This Sean Spicer BBC Interview Is Honestly Pretty Brutal To Watch — VIDEO

BBC Newsnight

About a year after his stint in the White House, a former Trump administration press secretary has been touring with his new book: The Briefing: Politics, the Press and the President. And after several interviews on various TV programs, he faced what may be the toughest line of questioning yet when a BBC journalist interviewed Sean Spicer and pressed him on his "lies" for Trump.

"You played with the truth,” Emily Maitlis told Spicer on BBC Newsnight. You led us down a dangerous path. You have corrupted discourse for the entire world by going along with these lies."

In an interview done via satellite, Maitlis referenced Spicer’s satire of himself at the Emmy Awards last year, during which Spicer appeared in front of a podium saying: “This will be the largest audience to witness an Emmys, period — both in person and around the world,” Time reported back in 2017. The line was a reference to the press conference after Trump’s 2017 inauguration, which Spicer claimed garnered “the total largest audience witnessed in person and around the globe."

"You joked about it when you presented the Emmy Awards, but it wasn’t a joke," Maitlis said. "It was the start of the most corrosive culture."

BBC Newsnight on YouTube

Spicer seemed a bit struck by Maitlis’ questions and retorted:

"You act as though everything began and ended with that. You’re taking no accountability for the many false narratives and false stories that the media perpetrated… For you to lay that kind of claim and make everything sound like it started and ended with Donald Trump is just absolutely ridiculous.”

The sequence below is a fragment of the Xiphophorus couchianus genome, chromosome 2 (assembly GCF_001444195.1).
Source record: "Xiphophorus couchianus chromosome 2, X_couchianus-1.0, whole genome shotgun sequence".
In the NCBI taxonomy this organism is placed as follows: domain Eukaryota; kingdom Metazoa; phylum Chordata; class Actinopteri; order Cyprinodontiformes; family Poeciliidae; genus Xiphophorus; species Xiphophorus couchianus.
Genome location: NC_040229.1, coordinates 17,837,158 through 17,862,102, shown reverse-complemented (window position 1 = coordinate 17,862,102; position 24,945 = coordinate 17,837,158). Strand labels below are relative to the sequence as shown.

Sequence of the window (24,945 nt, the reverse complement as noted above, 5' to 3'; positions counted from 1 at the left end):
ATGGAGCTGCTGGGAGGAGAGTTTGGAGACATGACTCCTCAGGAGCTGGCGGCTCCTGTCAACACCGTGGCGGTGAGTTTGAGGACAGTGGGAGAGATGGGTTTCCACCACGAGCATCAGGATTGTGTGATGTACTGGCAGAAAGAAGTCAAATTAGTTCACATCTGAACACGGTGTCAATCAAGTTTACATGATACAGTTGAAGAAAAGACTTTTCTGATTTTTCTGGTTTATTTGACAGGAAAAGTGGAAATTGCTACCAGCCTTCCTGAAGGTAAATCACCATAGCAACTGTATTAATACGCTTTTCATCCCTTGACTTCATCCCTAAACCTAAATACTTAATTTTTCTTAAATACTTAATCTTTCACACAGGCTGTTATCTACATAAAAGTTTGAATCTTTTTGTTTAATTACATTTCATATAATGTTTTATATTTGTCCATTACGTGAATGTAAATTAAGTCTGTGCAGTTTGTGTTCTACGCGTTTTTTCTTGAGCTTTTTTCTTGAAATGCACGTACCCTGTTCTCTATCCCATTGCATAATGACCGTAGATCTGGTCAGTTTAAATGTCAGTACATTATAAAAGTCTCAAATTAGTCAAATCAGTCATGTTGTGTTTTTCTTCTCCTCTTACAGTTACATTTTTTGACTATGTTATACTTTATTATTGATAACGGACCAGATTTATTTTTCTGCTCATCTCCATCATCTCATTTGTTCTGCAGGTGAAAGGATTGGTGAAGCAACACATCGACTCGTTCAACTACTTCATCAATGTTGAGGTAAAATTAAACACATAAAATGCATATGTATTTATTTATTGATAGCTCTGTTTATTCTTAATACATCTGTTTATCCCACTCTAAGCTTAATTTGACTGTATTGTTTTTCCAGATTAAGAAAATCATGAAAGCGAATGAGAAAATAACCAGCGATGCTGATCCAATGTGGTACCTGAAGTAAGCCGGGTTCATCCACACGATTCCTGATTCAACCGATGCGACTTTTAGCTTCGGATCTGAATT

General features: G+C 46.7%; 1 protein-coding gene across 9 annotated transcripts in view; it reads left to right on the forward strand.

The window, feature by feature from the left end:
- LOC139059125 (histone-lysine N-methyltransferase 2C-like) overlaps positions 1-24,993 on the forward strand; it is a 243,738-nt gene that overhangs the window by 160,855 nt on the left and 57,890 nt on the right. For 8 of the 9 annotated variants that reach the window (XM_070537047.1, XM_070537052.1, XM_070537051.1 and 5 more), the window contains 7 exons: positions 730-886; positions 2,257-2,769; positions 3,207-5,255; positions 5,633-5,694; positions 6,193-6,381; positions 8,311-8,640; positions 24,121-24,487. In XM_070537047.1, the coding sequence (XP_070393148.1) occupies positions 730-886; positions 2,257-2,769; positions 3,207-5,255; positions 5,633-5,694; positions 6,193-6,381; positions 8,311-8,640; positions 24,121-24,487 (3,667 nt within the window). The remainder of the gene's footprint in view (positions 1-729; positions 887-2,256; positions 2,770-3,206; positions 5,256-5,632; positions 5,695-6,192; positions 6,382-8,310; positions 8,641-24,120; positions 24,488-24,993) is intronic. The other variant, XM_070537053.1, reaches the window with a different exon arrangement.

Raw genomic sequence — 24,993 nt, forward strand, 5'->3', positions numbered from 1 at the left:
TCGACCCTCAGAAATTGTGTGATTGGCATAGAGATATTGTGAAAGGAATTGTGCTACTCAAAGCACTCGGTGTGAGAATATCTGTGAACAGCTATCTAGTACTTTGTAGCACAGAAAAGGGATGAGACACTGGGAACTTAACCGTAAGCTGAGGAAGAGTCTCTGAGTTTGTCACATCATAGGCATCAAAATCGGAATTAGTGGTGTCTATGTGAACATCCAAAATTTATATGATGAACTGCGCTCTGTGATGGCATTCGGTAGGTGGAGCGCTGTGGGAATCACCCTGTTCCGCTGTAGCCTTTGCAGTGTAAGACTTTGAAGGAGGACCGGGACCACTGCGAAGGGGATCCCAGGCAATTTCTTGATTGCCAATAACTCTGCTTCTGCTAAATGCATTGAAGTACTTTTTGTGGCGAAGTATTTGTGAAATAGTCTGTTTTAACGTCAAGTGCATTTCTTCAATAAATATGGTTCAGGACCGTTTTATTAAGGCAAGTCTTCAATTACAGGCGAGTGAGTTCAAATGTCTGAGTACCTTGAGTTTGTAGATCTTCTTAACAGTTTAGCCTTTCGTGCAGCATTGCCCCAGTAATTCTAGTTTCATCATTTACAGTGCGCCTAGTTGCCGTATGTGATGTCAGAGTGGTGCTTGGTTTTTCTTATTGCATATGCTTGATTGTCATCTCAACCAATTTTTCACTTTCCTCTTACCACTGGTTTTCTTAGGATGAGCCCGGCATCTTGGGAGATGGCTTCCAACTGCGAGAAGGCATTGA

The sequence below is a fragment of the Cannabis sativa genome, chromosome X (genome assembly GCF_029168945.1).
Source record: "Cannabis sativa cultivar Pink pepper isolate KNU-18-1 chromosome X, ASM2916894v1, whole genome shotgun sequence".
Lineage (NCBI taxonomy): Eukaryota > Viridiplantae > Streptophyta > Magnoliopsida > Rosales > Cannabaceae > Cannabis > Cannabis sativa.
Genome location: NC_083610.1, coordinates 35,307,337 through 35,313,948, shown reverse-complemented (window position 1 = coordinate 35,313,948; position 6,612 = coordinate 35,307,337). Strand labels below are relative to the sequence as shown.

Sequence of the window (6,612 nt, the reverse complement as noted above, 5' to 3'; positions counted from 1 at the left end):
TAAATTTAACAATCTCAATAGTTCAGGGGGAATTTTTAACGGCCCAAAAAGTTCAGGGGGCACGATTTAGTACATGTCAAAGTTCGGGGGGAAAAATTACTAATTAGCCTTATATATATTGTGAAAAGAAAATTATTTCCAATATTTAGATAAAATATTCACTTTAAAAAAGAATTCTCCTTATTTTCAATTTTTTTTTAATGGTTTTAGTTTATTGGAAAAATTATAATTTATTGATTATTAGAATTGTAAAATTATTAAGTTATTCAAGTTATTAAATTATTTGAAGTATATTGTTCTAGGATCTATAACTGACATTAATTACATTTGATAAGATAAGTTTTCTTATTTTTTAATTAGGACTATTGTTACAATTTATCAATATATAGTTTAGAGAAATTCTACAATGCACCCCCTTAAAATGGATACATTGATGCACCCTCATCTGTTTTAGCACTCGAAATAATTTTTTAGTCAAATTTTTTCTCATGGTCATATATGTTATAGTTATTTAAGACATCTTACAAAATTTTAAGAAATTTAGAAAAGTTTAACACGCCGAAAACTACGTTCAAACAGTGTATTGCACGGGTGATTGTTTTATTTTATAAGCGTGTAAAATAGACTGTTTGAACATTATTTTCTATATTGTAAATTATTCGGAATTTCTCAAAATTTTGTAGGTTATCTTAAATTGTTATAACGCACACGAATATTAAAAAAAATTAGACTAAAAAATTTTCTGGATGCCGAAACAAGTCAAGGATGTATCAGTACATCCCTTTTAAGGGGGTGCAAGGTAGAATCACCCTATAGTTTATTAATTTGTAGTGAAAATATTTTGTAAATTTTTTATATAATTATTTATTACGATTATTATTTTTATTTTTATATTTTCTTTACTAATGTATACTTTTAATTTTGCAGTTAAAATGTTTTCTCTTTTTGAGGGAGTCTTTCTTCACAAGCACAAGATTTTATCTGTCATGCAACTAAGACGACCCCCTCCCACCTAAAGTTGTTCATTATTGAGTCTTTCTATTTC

But Maitlis pressed on. Buzzfeed pointed out that she didn’t let Spicer change the narrative to what the media portrayed at the time of the inauguration, but rather pressed him on what he told the America people during his time in the White House and how it aligned with his personal code of ethics.

“My question is, you were his press secretary and I know from what I have read that you care about the freedoms and the institutions and the democracy on which your country was built," Maitlis said during the BBC interview "And this is the office of president spouting lies or half-truths or knocking down real truths, and you were his agent for those months."

And plenty of fellow journalists took note of Maitlis' steadfast and tough interview approach. Many of them offered praise, such as Daniel Dale, a Washington correspondent for The Toronto Star. He imagined a world in which journalists were “one eighth as non-deferential as Emily Maitlis” when questioning President Donald Trump.

New York University journalism professor Jay Rosen also praised Maitlis’ hardcore interviewing technique on Twitter, saying “Man, I wish we had more of this style of interviewing in the US.”

Maitlis is known for presenting the news on BBC’s Newsnight as well as BBC One and the BBC News Channel. She’s made documentaries on fairly diverse topics, from Facebook to the clubbing scene in Hong Kong, according to her BBC profile.

Maitlis continued to press Spicer about his book, his ethics, and his “lies” for most of the 15-minute interview. She ended the interview with perhaps an obvious question regarding Spicer’s time in the White House: “Would you go back?”

To which Spicer replied: “No. No. I loved being able to do it. I miss the people," Spicer said. Then he smiled and chuckled as he added: "But I'll let somebody else do that."